Stress, Anxiety and Insomnia

Among Children With

Attention Deficit Hyperactivity Disorder

Tyler, a five-year old boy was nicknamed “Twister Tyler” after being diagnosed with Attention Deficit Hyperactivity Disorder (ADHD) about four months ago. He is currently enrolled in a special education (SPED) school to accommodate his academic and social needs. During the initial pre-enrollment interview, Tyler’s mother said that her son used to study in a regular school but had to be transferred after the teachers complained about the boy’s disturbing behavior in the classroom.

She said that the teachers found it hard to control Tyler every time he would roam around the classroom and grab his classmates’ belongings. She added that her son found it hard to pay attention during class and did not participate in group activities. At home, Tyler would leave his toys all over the house and climb over furniture and other high places. Even at a young age, Tyler’s mother already knew that her son was a handful, unlike other children his age. After careful consideration, she decided to seek a doctor’s opinion and found out about her son’s condition.

ADHD is still a relatively new condition that has yet to be understood by the public. While a number of professionals have guested in health-related television shows to explain ADHD, many are still clueless about the nature, symptoms, and possible treatments for this condition. Those who are uninformed about the true nature of ADHD often unknowingly label children with this condition as being simply “hyperactive.” Others are even considered as “abnormal children.”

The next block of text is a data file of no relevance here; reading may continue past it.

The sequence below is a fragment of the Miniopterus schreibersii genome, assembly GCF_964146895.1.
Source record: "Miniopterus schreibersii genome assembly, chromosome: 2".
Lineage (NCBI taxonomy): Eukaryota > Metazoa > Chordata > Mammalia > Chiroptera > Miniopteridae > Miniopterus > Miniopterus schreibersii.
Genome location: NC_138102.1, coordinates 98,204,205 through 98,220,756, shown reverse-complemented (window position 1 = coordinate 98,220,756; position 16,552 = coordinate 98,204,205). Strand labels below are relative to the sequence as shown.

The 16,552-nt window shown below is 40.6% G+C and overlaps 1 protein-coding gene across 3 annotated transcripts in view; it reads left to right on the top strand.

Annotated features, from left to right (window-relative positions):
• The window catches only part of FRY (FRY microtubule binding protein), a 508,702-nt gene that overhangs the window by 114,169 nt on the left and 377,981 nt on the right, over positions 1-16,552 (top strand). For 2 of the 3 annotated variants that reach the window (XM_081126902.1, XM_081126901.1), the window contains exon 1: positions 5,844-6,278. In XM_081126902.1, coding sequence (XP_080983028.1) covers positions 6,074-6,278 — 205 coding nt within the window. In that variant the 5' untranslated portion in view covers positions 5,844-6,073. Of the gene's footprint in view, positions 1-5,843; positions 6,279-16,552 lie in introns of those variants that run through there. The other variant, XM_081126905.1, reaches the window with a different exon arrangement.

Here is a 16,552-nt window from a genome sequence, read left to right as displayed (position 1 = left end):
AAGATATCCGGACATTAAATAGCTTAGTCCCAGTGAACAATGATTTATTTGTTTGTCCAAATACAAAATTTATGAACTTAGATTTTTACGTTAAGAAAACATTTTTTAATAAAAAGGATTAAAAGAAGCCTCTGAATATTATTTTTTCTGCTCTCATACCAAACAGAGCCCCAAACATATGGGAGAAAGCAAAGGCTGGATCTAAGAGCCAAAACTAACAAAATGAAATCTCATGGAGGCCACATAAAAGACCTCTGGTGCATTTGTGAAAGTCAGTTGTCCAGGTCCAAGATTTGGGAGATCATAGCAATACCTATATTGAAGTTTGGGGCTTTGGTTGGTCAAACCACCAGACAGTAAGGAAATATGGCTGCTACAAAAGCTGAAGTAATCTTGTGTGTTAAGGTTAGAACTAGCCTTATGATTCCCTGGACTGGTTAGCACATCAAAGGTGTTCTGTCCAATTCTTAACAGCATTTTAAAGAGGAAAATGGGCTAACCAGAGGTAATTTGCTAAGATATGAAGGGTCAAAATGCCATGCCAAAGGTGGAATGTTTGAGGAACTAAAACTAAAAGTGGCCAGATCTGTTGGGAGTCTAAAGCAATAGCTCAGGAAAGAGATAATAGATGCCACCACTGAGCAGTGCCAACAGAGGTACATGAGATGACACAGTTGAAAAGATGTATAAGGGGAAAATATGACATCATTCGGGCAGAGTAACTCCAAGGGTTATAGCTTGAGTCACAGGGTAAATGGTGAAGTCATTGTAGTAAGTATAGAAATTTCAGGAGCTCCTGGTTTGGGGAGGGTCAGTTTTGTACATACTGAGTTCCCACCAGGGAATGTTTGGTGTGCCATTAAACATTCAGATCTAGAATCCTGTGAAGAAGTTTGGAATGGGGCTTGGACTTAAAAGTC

Parents who suspect that their children might be positive for ADHD should strongly consider having them examined by a specialist. Diagnosis of ADHD can only be made by doctors who have thorough knowledge of this condition. These parameters are usually used by doctors to determine if a child is ADHD-positive:

  • A child exhibits behaviors common among those with ADHD;
  • A child exhibits disturbing or hyperactive behavior that is uncommon in other children of the same age; and
  • A child exhibits disturbing or hyperactive behavior for more than six months.

Parents must exert efforts to understand ADHD and should avoid labeling a child without proper evaluation by a doctor. Labeling will just create a stigma on children which will cause a wrong concept of themselves. It is sometimes difficult to properly diagnose children as having ADHD since a lot of other conditions also exhibit the same symptoms. Symptoms of ADHD include inability or difficulty paying attention and sustaining attention, difficulty remaining seated and constantly fidgeting, and problems with interrupting and waiting for turns.

These symptoms are also exhibited by children who suffer from stress and depression and those with behavioral problems. It is therefore necessary to exhaust all possible information about the child and his behaviors through evaluations and interviews before making a valid diagnosis.